Office of Public Affairs,
WASHINGTON – The Federal Railroad Administration (FRA) today issued two Records of Decision (ROD) for the required National Environmental Policy Act analysis on the Chicago-St. Louis high-speed rail corridor, positioning the project for future federal funding to improve passenger rail speeds, frequencies and reliability.
In its decisions, the FRA selected the Rock Island Corridor as the most efficient route between Joliet and Chicago and chose a consolidated route along 10th Street through Springfield. The decisions will make the corridor eligible for new trains, improved frequencies, help improve on-time performance, and ultimately reduce travel time to less than four hours.
“This represents a major step forward, both for the State of Illinois and the Midwest as a whole,” said U.S. Transportation Secretary Ray LaHood. “Future enhancements to the Midwest Regional Rail Network will create jobs and strengthen the region’s manufacturing base in the future, all while giving travelers a better, faster rail experience.”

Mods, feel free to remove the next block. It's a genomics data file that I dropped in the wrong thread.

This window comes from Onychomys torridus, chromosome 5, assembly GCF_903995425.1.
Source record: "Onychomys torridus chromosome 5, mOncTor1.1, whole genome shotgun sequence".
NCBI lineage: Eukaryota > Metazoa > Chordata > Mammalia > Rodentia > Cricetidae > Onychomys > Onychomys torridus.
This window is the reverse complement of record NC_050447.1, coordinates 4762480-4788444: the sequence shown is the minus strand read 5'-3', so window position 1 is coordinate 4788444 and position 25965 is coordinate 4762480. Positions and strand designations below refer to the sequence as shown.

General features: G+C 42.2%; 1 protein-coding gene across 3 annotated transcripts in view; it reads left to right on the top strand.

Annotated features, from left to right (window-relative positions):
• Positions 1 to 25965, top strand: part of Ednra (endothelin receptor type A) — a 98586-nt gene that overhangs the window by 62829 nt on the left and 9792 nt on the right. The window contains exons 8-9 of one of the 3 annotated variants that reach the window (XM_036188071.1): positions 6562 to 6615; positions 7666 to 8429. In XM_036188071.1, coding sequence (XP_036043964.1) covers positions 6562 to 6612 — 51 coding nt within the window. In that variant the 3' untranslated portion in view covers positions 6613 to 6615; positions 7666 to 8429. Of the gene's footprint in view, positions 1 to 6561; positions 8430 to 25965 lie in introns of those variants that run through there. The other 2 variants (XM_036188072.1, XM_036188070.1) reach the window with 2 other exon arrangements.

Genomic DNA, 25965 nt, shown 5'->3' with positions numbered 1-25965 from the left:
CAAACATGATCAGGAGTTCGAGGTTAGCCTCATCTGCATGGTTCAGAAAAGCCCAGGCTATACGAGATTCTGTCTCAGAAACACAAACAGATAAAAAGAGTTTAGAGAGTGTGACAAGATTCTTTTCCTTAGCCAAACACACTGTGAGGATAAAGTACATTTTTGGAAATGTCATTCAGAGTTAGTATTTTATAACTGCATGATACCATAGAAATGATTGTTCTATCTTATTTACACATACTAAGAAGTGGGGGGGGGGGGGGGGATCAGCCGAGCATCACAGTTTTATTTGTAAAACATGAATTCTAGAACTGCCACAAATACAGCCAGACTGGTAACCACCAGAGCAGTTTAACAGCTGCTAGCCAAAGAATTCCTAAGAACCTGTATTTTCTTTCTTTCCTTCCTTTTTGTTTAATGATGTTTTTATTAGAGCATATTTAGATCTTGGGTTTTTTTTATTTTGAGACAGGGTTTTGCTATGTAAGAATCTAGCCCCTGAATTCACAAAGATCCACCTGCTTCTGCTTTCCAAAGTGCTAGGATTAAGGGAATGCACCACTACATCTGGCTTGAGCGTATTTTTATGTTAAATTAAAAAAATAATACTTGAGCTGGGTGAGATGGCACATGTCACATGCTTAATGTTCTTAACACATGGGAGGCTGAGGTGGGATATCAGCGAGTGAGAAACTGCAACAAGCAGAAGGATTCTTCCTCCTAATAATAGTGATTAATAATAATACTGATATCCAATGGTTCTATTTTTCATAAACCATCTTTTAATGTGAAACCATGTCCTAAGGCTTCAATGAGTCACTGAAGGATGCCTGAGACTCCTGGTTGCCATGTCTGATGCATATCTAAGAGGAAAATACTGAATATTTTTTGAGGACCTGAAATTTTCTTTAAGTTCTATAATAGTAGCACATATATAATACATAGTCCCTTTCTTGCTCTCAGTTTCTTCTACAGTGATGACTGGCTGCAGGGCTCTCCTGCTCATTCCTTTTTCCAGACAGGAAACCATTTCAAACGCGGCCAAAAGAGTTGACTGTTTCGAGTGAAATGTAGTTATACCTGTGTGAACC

“Today’s decisions identify the alignment for the next-generation of Chicago-St. Louis service,” added Federal Railroad Administrator Joseph C. Szabo. “These decisions will allow the project to apply for future federal funding, and is another major win for the Midwest states as they move forward with their vision to connect 40 of their largest cities with fast, frequent and reliable rail service.”
Since 2010, IDOT has received more than $1.4 billion in previously awarded federal funds to develop high-speed rail service between Chicago and St. Louis and build the next generation of American-made trains. Included in these investments are track, equipment, and signaling improvements for 110 mph passenger rail service, as well as station enhancements. A new multi-modal train station in Normal and promise of 110-mph service has attracted more than $200 million in private investments to its downtown area, an example of how rail investment attracts economic growth. Future rail investments along the Chicago to St. Louis corridor will spur additional economic activity across Illinois in towns where new or newly-renovated stations are under development or in the planning stages. In November, Amtrak reached speeds of 110 mph on the portion of the corridor between Dwight and Pontiac. By 2015, completed construction projects will allow for speeds of 110 mph for over 70 percent of the corridor.